Courts and Constitutional Transition: Lessons from the Turkish Case
Asli U. Bali
University of California, Los Angeles (UCLA) - School of Law
October 7, 2013
11 International Journal of Constitutional Law 666-701 (2013)
UCLA School of Law Research Paper No. 13-34
Judicial independence is understood as a cornerstone of rule-of-law and, as such, an essential component of democratic transitions. But in contexts of democratization, the definition of judicial independence may require refinement to take account of the special challenges of moving from the rule of the few to the rule of the many. In particular, an independent judiciary may stall legislative and constitutional reform by engaging in a form of constitutional review designed to shield elite preferences from democratic reversal. This article explores this problem through a detailed examination of a recent set of controversial constitutional cases in Turkey to illustrate the risks of a narrow definition of judicial independence and explore the appropriate balance between autonomy and accountability of the judiciary in periods of democratic transition or democratic consolidation.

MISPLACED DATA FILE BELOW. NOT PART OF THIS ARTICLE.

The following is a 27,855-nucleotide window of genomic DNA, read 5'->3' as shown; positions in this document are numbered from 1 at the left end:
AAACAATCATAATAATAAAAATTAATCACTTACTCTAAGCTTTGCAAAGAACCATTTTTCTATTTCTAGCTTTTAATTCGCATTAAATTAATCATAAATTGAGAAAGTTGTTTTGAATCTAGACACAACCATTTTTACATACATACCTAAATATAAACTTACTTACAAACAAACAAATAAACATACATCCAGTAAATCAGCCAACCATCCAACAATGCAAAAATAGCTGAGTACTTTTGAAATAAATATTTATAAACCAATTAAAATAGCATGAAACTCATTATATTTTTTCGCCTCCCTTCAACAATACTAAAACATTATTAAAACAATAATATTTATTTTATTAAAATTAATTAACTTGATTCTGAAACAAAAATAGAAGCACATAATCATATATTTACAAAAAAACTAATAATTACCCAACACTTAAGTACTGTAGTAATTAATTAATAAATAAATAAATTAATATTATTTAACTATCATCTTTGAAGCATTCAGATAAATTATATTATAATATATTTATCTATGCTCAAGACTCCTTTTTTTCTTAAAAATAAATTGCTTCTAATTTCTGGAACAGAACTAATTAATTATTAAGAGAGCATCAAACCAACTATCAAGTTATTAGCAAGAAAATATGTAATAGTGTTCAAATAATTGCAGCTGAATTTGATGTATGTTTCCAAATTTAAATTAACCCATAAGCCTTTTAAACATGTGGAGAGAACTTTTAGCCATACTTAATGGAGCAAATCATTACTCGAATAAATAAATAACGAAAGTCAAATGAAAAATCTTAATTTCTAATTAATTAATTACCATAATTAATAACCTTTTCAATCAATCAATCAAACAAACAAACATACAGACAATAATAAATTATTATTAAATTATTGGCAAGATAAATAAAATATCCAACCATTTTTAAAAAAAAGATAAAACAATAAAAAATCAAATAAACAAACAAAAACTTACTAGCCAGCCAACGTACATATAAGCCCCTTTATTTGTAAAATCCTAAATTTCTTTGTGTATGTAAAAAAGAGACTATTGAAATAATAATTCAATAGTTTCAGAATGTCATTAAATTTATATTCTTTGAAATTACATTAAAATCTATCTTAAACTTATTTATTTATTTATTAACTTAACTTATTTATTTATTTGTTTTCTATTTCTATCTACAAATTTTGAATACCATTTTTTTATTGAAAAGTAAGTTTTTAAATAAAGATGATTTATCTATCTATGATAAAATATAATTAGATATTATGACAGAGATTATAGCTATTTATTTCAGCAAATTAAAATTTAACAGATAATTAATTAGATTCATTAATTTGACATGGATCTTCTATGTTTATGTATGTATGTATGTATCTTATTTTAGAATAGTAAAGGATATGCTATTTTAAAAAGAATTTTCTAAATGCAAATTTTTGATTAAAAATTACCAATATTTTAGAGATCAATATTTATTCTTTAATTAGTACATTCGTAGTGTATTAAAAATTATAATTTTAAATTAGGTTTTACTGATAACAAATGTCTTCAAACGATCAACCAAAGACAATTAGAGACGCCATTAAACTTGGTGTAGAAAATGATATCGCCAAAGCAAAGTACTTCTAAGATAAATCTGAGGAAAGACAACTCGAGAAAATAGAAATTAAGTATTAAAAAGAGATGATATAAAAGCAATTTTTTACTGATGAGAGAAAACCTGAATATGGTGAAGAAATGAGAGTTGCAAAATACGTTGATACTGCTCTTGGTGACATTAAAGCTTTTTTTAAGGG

Keywords: Turkish Constitutional Court (TCC), democratic transitions, judicial accountability, apex courts, judicial autonomy
Date posted: October 8, 2013
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